Why Deborah Dunsire’s Unusual Bet on Alzheimer’s Makes Sense


Just because a biotech company has landed a high-profile chief executive, does that mean its product is going to work? I’ve been asking myself that question in the wake of the unexpected July 11 announcement of the hiring of a biotech superstar, the Novartis veteran and former Millennium Pharmaceuticals CEO Deborah Dunsire, by Boston-area biotech company EnVivo Pharmaceuticals. Dunsire takes the reins in mid-August.

At the very least, the hiring of Dunsire is a bullish sign for EnVivo’s late-stage drug candidate for central nervous system disorders. The product, an alpha-7 nicotinic receptor agonist called EVP-6124, is in the midst of two 700-patient, late-stage clinical trials for patients with schizophrenia, a tough-to-treat mental illness. Given the lack of new therapeutics for schizophrenia, that is exciting enough, but the real potential for EVP-6124 is in the even more challenging group of patients with Alzheimer’s disease, the condition that robs 5 million Americans of their memory, cognition, and ability to carry out functions of daily living. Two Phase 3 trials are scheduled to start enrolling Alzheimer’s patients by the end of 2013 and run through 2015.

It is impossible to say today whether any of these trials will result in an approved drug. But Dunsire’s choice to join EnVivo was deeply surprising to a Boston biotech community that had eagerly awaited news of her next move. A look at the reasons so many were caught by surprise will illuminate the risks in drug development for tough neurological indications; the side benefits that will accrue if the drug works; and the synergies inherent in the combination of Dunsire and EnVivo.

Deborah Dunsire

When I considered why Dunsire’s choice was so unexpected, I came up with three basic reasons:

(1) EnVivo has flown a bit under the radar. With a single VC investor, the company is anything but a “Boston mafia” biotech investment with all the usual big-name VC firms on board. Under the steady-handed direction of its former CEO Kees Been, EnVivo has quietly grown from perhaps 30 people when I briefly consulted there in 2005 to a recent headcount of 130. So it has competed successfully in the region’s ever-sharper “war for talent.” But in terms of its stakeholders at least, it is far from the biotech mainstream.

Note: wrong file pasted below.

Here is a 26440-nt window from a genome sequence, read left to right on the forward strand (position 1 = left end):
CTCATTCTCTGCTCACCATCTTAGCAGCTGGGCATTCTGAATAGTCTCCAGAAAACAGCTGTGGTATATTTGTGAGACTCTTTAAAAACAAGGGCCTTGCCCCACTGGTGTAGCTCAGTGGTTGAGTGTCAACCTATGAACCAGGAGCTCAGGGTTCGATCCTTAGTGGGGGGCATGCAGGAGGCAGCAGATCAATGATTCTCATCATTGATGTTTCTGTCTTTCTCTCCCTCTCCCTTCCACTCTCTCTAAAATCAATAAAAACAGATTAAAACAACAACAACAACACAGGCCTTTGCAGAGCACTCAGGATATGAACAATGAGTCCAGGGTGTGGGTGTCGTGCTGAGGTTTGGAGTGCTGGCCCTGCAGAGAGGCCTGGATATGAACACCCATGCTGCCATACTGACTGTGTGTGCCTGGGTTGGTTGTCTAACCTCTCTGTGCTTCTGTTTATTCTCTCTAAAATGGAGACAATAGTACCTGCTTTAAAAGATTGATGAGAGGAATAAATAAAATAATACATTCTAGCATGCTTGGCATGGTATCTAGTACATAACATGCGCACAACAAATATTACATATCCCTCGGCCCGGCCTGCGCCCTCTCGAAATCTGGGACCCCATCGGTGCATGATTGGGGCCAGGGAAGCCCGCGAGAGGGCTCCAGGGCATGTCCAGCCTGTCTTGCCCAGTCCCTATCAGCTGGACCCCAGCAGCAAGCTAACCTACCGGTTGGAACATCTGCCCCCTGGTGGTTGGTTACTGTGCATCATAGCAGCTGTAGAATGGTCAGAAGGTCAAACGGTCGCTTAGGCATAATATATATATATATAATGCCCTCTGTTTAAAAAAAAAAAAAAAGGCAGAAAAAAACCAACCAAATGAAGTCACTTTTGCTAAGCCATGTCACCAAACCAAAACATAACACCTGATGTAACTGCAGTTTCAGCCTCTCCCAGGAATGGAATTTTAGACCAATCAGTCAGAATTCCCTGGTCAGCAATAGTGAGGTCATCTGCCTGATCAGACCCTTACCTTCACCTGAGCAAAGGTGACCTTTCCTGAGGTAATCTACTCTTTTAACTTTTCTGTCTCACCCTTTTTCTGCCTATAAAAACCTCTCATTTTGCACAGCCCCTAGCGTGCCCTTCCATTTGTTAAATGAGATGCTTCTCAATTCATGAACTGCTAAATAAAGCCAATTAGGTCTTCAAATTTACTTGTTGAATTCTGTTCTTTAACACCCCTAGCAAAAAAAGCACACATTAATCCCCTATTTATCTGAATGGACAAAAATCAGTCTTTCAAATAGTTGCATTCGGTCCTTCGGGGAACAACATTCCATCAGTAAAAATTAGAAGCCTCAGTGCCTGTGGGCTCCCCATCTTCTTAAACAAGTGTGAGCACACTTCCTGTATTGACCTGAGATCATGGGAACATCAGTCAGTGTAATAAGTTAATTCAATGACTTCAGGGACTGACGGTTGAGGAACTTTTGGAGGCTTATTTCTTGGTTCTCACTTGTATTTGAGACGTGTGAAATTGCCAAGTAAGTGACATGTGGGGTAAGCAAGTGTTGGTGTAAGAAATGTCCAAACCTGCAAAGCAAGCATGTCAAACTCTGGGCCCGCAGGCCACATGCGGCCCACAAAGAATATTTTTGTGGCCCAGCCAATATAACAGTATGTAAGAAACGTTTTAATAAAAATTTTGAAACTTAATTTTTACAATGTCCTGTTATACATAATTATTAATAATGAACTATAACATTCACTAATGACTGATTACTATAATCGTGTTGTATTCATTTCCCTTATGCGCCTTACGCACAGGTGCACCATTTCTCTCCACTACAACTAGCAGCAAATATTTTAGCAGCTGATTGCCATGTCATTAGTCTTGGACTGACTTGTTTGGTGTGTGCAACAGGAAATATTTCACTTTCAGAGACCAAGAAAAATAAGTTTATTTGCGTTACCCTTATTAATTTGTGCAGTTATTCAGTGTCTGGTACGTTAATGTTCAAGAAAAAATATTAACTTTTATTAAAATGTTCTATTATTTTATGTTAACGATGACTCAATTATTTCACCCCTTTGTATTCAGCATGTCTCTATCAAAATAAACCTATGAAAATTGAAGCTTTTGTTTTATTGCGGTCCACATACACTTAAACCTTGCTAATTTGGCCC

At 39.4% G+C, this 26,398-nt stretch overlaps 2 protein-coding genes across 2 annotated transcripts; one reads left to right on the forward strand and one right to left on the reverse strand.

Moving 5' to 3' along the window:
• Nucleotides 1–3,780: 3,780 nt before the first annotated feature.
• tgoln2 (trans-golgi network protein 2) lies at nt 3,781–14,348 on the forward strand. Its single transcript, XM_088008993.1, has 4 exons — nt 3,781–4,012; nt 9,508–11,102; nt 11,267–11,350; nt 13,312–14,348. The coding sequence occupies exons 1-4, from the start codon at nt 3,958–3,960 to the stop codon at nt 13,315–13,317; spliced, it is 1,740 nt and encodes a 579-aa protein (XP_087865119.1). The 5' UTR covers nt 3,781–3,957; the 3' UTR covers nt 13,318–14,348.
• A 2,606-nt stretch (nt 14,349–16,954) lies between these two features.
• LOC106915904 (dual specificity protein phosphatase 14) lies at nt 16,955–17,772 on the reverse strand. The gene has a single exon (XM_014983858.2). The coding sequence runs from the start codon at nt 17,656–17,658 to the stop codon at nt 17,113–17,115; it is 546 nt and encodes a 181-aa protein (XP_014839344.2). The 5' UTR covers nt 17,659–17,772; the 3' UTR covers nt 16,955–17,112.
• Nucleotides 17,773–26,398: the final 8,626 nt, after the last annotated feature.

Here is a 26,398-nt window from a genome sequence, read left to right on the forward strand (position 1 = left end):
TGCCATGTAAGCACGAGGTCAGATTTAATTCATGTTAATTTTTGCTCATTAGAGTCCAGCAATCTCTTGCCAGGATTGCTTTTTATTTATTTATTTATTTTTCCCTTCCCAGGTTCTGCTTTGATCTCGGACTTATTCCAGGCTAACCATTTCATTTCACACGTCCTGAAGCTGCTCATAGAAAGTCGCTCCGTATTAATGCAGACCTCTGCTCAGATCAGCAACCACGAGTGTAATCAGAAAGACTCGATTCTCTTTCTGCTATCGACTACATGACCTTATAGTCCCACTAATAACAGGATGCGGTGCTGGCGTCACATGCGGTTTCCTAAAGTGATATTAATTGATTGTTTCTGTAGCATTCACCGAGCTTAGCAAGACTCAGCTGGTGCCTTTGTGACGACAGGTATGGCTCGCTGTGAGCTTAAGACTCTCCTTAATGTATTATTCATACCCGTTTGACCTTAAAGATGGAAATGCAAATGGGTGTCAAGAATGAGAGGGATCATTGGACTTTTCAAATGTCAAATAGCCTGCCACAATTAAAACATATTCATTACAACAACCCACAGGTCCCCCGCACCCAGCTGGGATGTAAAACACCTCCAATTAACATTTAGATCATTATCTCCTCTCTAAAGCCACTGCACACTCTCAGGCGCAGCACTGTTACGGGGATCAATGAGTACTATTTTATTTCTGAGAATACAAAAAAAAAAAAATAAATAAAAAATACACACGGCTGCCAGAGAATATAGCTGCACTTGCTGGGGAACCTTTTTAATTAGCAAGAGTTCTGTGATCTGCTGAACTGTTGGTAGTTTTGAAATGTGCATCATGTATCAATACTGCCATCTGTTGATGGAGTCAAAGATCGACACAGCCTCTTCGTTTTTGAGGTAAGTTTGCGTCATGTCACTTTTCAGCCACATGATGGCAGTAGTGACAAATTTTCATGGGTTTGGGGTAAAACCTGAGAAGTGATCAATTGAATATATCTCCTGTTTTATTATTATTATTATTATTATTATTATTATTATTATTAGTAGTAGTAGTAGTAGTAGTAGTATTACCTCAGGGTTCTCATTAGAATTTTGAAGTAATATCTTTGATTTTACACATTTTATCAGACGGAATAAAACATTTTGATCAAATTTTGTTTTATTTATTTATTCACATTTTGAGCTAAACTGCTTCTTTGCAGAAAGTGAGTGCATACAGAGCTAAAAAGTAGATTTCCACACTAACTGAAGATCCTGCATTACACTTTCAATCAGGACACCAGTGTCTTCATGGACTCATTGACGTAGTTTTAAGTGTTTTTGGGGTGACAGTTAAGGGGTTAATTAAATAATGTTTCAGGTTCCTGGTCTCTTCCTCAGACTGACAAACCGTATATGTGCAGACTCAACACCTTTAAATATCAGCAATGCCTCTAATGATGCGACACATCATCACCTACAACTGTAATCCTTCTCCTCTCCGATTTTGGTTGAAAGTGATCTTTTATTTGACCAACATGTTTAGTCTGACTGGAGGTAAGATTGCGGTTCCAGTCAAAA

(2) EnVivo is exclusively pursuing treatments for neurological diseases. It’s not going after cancer. That seems like a jump for Dunsire, who focused on oncology for much of her time at Novartis and all of her time at Millennium.

(3) Unlike at Novartis, where Dunsire was in a position to work with a whole portfolio of therapies and focus on the ones likely to perform the best, and unlike at Millennium, where the blockbuster product bortezomib (Velcade) was already approved and on a path to success when she joined in July, 2005. Here, Dunsire is jumping into a tough field where the underlying disease biology is less well understood, betting most of her chips on a single product and doing so without the benefit of experience developing drugs for central-nervous system diseases.

Let’s take those one by one. They’re easy to demolish. First … Next Page »

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Steve Dickman is a former venture capitalist and the CEO of boutique consulting firm CBT Advisors as well as the author of the blog Boston Biotech Watch. Follow @

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